Education Feature Stories

Academy360 Awarded “Best in New Jersey Farm to School Award”

From left, NJDA Farm to School Coordinator Erin Maguire, Academy360 Executive Chef Michael Matthews, Spectrum360’s Carol Minardi, and Academy360 Principal Lynn Muir (Photo provided).

(LIVINGSTON) – The New Jersey Department of Agriculture today presented Academy360 in Livingston with the “Best in New Jersey Farm to School Award” for its Culinary Academy360 and gardening program.

The presentation kicked off the celebration of the 10th annual Jersey Fresh Farm to School Week being held September 21-25.

Academy360 is a program of the NJ nonprofit Spectrum360, which serves children and adults with autism and other related disabilities.

“It is great to see Farm to School used to expand horizons by using local produce in the teaching kitchen and for growing plants in the greenhouse,” NJDA Secretary of Agriculture Douglas Fisher said. “Academy360 uses Farm to School as a therapy and skills tool for students with special needs.”

Academy360 Executive Chef Michael Matthews and  school Principal Lynn Muir were on hand to accept the award.

“We try to teach our students the full circle of food from seed to harvest to the kitchen and finally the table,” Matthews said. “We have a greenhouse on campus that we can take full advantage of, for items such as herbs, assorted greens, tomatoes, cucumbers, etc., depending on the season, of course.”

When the COVID-19 Pandemic began last March, Matthews continued to teach by using Google Classroom. He decided the theme for the cooking classes for each week, and he and the students prepared the dishes.

Critical lessons such as culinary math, culinary science, weights, measure, food safety, kitchen safety, proper personal hygiene, world geography, appropriate cutlery skills, time, and temperature were reinforced while creating the dishes.

To support families and provide further enrichment to the Spectrum360 community, Matthews also led an after-school virtual cooking class for all family, staff, and students, which allowed them to explore everything from cake decorating to barbeque preparations.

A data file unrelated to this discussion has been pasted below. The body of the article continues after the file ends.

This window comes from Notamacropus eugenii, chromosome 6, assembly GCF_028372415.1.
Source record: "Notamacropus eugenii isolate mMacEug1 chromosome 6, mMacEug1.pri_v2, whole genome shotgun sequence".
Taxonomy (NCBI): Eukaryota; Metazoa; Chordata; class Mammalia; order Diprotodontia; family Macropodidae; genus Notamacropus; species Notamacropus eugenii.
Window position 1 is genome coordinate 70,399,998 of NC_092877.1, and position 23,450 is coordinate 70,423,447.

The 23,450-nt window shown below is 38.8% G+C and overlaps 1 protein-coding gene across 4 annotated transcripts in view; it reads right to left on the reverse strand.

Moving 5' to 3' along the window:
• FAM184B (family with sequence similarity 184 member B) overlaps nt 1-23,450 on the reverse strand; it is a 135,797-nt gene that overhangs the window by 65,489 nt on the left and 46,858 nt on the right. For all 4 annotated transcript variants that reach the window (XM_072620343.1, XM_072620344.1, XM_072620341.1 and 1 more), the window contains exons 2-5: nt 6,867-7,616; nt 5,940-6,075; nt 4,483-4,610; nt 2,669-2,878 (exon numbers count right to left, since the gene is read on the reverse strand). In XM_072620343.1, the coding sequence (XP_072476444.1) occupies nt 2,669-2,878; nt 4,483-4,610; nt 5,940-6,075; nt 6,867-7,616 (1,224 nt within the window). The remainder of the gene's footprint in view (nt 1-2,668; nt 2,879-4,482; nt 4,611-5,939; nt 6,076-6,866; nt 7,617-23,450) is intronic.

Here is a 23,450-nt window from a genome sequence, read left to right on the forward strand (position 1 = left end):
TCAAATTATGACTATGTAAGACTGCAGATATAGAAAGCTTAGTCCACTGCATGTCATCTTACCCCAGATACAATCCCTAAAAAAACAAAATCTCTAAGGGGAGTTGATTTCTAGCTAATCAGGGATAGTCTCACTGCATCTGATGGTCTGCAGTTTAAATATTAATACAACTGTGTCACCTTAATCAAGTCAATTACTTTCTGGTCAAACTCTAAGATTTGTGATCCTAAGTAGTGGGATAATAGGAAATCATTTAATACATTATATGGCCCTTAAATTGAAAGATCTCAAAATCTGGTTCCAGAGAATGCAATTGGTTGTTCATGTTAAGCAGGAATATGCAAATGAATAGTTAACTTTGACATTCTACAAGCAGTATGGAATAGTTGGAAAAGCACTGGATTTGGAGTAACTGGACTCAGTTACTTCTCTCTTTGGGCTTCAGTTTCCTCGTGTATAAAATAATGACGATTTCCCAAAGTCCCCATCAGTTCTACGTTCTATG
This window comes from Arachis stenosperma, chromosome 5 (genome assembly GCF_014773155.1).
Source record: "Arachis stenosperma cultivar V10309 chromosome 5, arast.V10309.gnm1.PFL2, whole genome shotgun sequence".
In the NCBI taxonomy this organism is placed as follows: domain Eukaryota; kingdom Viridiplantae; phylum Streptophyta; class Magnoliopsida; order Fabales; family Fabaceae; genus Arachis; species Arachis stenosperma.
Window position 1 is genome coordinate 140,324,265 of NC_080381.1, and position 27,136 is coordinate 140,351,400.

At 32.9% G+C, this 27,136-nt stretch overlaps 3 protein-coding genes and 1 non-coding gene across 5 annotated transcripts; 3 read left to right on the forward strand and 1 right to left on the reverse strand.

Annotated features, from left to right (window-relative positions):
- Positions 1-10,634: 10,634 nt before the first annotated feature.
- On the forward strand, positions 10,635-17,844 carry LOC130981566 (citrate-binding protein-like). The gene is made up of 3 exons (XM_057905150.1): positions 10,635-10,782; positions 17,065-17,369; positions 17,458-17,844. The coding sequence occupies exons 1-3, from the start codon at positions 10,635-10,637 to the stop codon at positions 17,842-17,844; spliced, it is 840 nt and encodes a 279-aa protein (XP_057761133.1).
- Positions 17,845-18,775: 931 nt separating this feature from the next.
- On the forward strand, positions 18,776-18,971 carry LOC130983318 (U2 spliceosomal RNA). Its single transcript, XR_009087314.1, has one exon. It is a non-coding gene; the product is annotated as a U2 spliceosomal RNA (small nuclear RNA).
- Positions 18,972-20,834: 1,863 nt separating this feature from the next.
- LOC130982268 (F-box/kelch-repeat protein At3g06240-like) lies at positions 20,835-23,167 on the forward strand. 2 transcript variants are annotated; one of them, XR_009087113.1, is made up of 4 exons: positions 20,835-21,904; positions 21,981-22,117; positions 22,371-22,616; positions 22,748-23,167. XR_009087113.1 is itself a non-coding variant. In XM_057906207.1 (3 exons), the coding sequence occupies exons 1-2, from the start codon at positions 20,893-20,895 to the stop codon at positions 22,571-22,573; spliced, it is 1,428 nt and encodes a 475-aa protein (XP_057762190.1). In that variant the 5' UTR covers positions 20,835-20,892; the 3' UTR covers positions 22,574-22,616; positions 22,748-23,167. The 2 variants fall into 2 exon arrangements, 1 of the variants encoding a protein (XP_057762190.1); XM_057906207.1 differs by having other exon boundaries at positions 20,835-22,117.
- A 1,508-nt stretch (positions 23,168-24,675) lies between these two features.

In addition to the award presented to Academy360, 23 schools are being recognized for their Farm to School efforts in the 2019-20 school year. To enter the competition, schools had to showcase how their work with farmers and the community ensures that students have access to healthy fruits and vegetables in their school cafeterias and classrooms.

Due to unforeseen circumstances and school closures last school year, schools had to react quickly and creatively with their meals. Many schools provided a variety of fresh produce in their grab and go meals with funding from the Fresh Fruit and Vegetable (FFVP) and Department of Defense (DoDFresh) Programs.

Other 2019-2020 School Year applicants were:

  • Absegami High School, Galloway
  • Bridgeton High School, Bridgeton
  • Broad Street School, Bridgeton
  • Buckshutem Road School, Bridgeton
  • Central Jersey College Prep Charter School, Somerset
  • Cherry Street School, Bridgeton
  • Donald M. Payne Sr. School of Technology, Newark
  • Essex County – West Caldwell Tech, West Caldwell
  • Geraldyn O Foster Early Childhood Center, Bridgeton
  • Hamburg Elementary School, Hamburg
  • High Bridge Elementary, High Bridge
  • Indian Avenue School, Bridgeton
  • John P. Stevens High School, Edison
  • Juan Pablo Duarte – Jose Julian Marti School 28, Elizabeth
  • Mount Olive Township School District, Budd Lake
  • Nicholas LaCorte School # 3, Elizabeth
  • Paul Robeson Charter School, Trenton
  • Plainfield Schools, Plainfield
  • Quarter Mile Lane, Bridgeton
  • Red Bank Primary School, Red Bank
  • Somerset Intermediate School, North Plainfield
  • West Avenue School, Bridgeton

These schools received Jersey Fresh Farm to School promotional materials kits including Jersey Fresh Farm to School masks, banner, stickers, and seasonality charts.